Taxing the childless as an incentive to increase Britain’s birth rate is reprehensible, if not absurd. But giving young families a tax break in the form of more affordable and less crowded vacations, and discouraging childless people from traveling during the hallowed school holidays, could help smooth out the rising costs of having children, which it doesn’t. child benefit. t start to cover.
A couple of retirees I recently visited (well, yes, it was my parents) told me the pros and cons of their latest all-inclusive vacation in Crete. It was wonderful, they said. The hotel was fabulous, right on the beach, the sun shone every day, the sea was warm enough to swim except they swam in the pool (adults only, very quiet, lovely).
The only drawback, as explained to me, my partner and our young son over lunch, was the hordes of noisy toddlers in the hotel restaurant, rattling and yelling and generally ruining every meal for the entire week. How strange, they reflected, how careless of the hotel not having thought of this and forbidding children from the restaurant, at least at certain times of the day, if not entirely, or creating a separate dining room for adults only.
I managed to press my lips together on a mouthful of poached salmon to keep from screaming SO WHY THE HELL DID I GO TO A FAMILY HOTEL DURING THE MAY HALF-TERM SCHOOL HOLIDAYS? (A more skeptical person might even wonder if they’re doing it on purpose to avoid meddling with childcare.)
Turns out they’re not the only ones. Chris Wright, MD of Greek holiday specialist Sunvil (sunvil.co.uk), surprisingly reveals that in high season their clients are made up as follows: 30 per cent families, 62 per cent couples and 8 per cent singles.
What? And more pertinently, why?
Who in their right mind chooses to go on vacation during the busiest and most expensive weeks of the year when they can leave at any time? Travelers without kids have their adults-only hotels, their adult-only cruise ships, and pools with swim-up bars for adults-only cocktails. What do families get, particularly those with children in public schools whose vacations are shorter? Prohibitive prices, limited availability, chaotic airports, and overbooked flights at absurd times of day seemingly designed to push kids and parents over the edge.
Perhaps, I got mad as we moved on to the summer pudding, they – the free child – should be prohibited from going on vacation during the summer school holidays (except teachers, shame on them).
It’s bad enough being in the supermarket on the weekends, dodging back and forth behind rowdy octogenarians who could peruse the canned fruit aisle on literally any other day of the week, but seem to prefer Saturday mornings to do their shopping. shopping. But during the pandemic, when supermarkets gave retirees the first hour of the day, things worked a lot better. Could a similar concept work for rail and air travel as well? We all have our own allotted space: retirees only on Wednesday mornings, families only during school holidays, and the rest of the childless, light-footed population gets everything in between.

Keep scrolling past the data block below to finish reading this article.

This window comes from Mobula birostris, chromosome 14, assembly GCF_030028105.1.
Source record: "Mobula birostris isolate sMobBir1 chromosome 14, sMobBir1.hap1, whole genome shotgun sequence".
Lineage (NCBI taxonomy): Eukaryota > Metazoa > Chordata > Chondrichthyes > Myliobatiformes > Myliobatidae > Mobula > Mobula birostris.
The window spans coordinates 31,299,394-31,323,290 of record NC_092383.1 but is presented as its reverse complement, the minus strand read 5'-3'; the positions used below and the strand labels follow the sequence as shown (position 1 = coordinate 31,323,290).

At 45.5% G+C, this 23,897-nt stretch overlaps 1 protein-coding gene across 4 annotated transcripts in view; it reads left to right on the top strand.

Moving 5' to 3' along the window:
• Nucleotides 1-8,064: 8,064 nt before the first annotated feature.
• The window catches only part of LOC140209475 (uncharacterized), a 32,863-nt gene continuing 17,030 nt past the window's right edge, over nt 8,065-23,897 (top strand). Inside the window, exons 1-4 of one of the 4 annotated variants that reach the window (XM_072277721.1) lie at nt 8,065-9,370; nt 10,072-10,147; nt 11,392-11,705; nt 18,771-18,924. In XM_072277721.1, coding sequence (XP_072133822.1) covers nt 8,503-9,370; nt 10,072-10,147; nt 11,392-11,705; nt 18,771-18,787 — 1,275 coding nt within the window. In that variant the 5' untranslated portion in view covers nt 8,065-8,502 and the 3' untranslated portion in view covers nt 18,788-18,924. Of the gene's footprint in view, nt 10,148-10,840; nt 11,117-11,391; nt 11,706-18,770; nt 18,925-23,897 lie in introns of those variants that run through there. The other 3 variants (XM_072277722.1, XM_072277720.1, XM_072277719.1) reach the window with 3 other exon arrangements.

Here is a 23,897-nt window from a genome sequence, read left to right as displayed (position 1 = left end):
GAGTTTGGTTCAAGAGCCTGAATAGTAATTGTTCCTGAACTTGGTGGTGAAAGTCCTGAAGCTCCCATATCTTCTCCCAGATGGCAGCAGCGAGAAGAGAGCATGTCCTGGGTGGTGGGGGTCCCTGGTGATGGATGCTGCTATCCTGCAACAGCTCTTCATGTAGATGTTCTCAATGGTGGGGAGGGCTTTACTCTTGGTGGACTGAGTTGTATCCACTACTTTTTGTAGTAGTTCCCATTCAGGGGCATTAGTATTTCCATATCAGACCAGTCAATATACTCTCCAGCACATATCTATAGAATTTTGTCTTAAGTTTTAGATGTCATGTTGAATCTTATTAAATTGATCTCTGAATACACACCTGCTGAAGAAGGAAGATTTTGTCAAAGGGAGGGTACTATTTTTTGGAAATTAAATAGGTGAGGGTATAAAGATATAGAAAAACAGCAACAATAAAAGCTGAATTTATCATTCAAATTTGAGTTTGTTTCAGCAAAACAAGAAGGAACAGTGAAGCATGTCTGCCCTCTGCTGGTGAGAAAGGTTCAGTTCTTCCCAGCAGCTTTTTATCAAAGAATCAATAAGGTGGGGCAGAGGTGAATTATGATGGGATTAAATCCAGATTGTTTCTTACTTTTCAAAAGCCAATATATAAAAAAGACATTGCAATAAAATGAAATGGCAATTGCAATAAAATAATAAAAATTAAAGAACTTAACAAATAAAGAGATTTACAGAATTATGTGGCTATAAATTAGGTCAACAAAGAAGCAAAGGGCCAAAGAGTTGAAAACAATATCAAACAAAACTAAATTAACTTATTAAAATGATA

Just as we have hotels for adults only, why not hotels for families only? Hell, family-only planes, where no one raises an eyebrow when little Olivia dumps a yogurt across three rows of seats.
Eminent demographers might have other ideas. Instead of a telegram from the Queen on the birth of her third child, for example, mothers can receive a Tui coupon, to ensure that future generations do not lose their right to a fortnight at Daios Cove.
Perhaps a premium fare airport tax for children without children, to incentivize couples to avoid traveling during peak season and prevent them from clogging up check-in lines, jacking up prices and judging our child-led approach to parenting that allows empowering our children to make their own decisions, whether it’s standing up in seats, banging tray tables up and down, or eating eighth notes at 6am.
In this way, we could all be surrounded by people who are all in the same boat. On the other hand, imagine the real reality of being surrounded by people who are all in the same boat. Hordes of rambunctious children and indulgent parents, all convinced that we are the most tired. we can not everybody They have priority boarding. The planes would become mile-high Centerparcs. Hell in a handcart.
Most parents I know believe the solution to overcrowded and expensive summer vacations is simple: let the government allow parents to take their children out of school for a week or two of vacation during term time and outside of school. peak hours, as in Japan and Sweden, for example. – something that the new Schools Act has made even more difficult to do.
This would help families, particularly low-income families struggling to find affordable vacations in peak season, get the break they need. Vacations are a luxury, not a right, it is true, but traveling is an education and a source of valuable experiences that will enrich the lives of generations to come.